Chinese mining companies feel misled by Canada, report says

China's surge of resource investments in Canada has ended, partly because commodity prices have fallen. But an internal report also suggests Chinese mining companies feel they were misled by Canadian government pitches about investing in Canada, especially the lack of infrastructure in remote areas.

Document outlines 'unhappiness' among China's mining firms with too-rosy investment pitches by Canada

Guy Saint-Jacques, Canada's ambassador to China, reported to Ottawa that some Chinese mining investment companies say they've been misled about harsh conditions in Canada's North. (Adrian Wyld/Canadian Press)

Some of China's resource companies feel they have been misled by investment-seeking Canadian governments about just how difficult it is to establish successful mines in Canada, Ottawa's ambassador to Beijing has warned.

That sour note may help to explain declines in Chinese investment in Canada in favour of the United States, and serves as a backdrop to recent diplomatic jousting between the two countries.

An internal report last October by Ambassador Guy Saint-Jacques details a raft of complaints from an official with the China Mining Council about the unwanted surprises some mining companies encountered in Canada.

Wang Jiahua's "concerns seem to centre mostly in what he called less-developed, remote areas, where climate is harsh, infrastructure is less developed, and workforce is scarce," Saint-Jacques wrote.

David Mulroney, Canada's former ambassador to China, says Chinese resource companies want Canada to relax its regulations. (Sasa Petricic/CBC)
"Some members felt that, when promoting potential investment projects, the provinces did not disclose the full picture about the mining environment, namely the risks and challenges, and that this led to misinformed decision."

"Mr. Wang emphasized repeatedly the need for the Canadian side to be more comprehensive and forthcoming when presenting the mining environment in various regions of Canada." The obstacles should be "more clearly flagged."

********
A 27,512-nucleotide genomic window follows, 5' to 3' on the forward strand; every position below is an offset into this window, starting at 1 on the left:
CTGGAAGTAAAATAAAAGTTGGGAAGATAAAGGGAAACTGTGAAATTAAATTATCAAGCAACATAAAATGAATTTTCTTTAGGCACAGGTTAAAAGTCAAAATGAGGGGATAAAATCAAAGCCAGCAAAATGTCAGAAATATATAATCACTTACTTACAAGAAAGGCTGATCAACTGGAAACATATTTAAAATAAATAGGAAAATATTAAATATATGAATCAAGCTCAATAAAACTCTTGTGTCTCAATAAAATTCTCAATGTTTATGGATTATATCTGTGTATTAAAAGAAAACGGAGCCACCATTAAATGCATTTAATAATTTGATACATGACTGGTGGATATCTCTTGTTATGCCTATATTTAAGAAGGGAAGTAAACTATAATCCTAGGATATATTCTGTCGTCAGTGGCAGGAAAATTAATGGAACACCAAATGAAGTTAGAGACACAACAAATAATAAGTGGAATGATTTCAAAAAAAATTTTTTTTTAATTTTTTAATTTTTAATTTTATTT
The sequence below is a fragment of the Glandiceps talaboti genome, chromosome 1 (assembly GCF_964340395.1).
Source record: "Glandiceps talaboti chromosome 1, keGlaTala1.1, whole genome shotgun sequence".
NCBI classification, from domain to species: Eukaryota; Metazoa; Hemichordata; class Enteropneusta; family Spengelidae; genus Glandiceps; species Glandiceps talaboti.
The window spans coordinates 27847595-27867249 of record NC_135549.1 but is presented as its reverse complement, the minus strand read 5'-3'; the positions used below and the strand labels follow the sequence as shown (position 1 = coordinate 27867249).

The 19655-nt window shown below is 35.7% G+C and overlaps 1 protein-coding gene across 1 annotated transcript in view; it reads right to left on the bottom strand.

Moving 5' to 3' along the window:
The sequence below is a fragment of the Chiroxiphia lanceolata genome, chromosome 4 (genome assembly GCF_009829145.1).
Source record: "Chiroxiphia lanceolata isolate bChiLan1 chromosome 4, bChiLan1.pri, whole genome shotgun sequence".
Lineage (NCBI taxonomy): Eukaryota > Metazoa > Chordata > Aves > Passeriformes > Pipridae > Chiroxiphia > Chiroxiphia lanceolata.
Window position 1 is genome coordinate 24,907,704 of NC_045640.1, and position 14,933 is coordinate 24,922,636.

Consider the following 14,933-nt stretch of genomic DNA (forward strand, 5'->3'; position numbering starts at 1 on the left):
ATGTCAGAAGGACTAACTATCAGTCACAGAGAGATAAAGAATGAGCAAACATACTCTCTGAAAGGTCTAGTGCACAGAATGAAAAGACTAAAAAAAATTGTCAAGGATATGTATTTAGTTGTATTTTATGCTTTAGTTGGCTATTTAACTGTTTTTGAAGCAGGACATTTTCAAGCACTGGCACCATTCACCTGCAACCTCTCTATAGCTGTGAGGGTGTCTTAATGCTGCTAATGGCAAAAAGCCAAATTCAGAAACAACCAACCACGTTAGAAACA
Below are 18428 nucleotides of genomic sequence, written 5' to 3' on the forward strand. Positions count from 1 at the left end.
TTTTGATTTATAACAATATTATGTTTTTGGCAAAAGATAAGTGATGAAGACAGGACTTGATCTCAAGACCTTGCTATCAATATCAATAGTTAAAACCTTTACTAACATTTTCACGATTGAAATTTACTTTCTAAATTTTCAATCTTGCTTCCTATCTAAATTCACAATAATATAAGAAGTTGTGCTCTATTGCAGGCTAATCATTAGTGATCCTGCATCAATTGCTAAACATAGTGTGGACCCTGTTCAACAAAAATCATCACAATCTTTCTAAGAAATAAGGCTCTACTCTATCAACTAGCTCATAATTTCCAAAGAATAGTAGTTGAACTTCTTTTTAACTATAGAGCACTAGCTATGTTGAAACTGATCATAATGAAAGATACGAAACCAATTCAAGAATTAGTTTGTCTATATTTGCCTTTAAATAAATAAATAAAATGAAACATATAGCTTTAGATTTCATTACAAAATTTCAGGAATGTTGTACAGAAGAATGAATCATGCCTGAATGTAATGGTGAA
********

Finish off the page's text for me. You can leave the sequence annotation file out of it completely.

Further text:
Saint-Jacques's Oct. 13, 2015, report, circulated within Global Affairs as well as Natural Resources Canada, was obtained by CBC News under the Access to Information Act.

Investors seek changes

The document provides a behind-the-scenes glimpse into troubled Chinese mining investments in Canada.

Many have failed as commodity prices decline and companies run up against "harsh climate, poor infrastructure, scarce workforce, foreign temporary worker limitations and regulatory requirements," as cited in a related document from Natural Resources Canada.

Wang also cited Canada's immigration policies as a barrier, because they "make it impossible for Chinese investors to bring Chinese labour to Canada to work on mine construction, resulting in a timeframe of 8-10 years to project start, vs. 1-2 years if Chinese labour was allowed," Saint-Jacques noted.

A former Canadian ambassador to Beijing calls the complaints an example of "negotiation by other means," and that the real goal is to put pressure on Canada to set aside its domestic restrictions.

"Did China really need to be reminded that the weather is harsh and infrastructure is limited in the Canadian North?" said David Mulroney, who was posted in Beijing from 2009 to 2012.

China is trying to make us feel guilty.- David Mulroney, former Canadian ambassador to China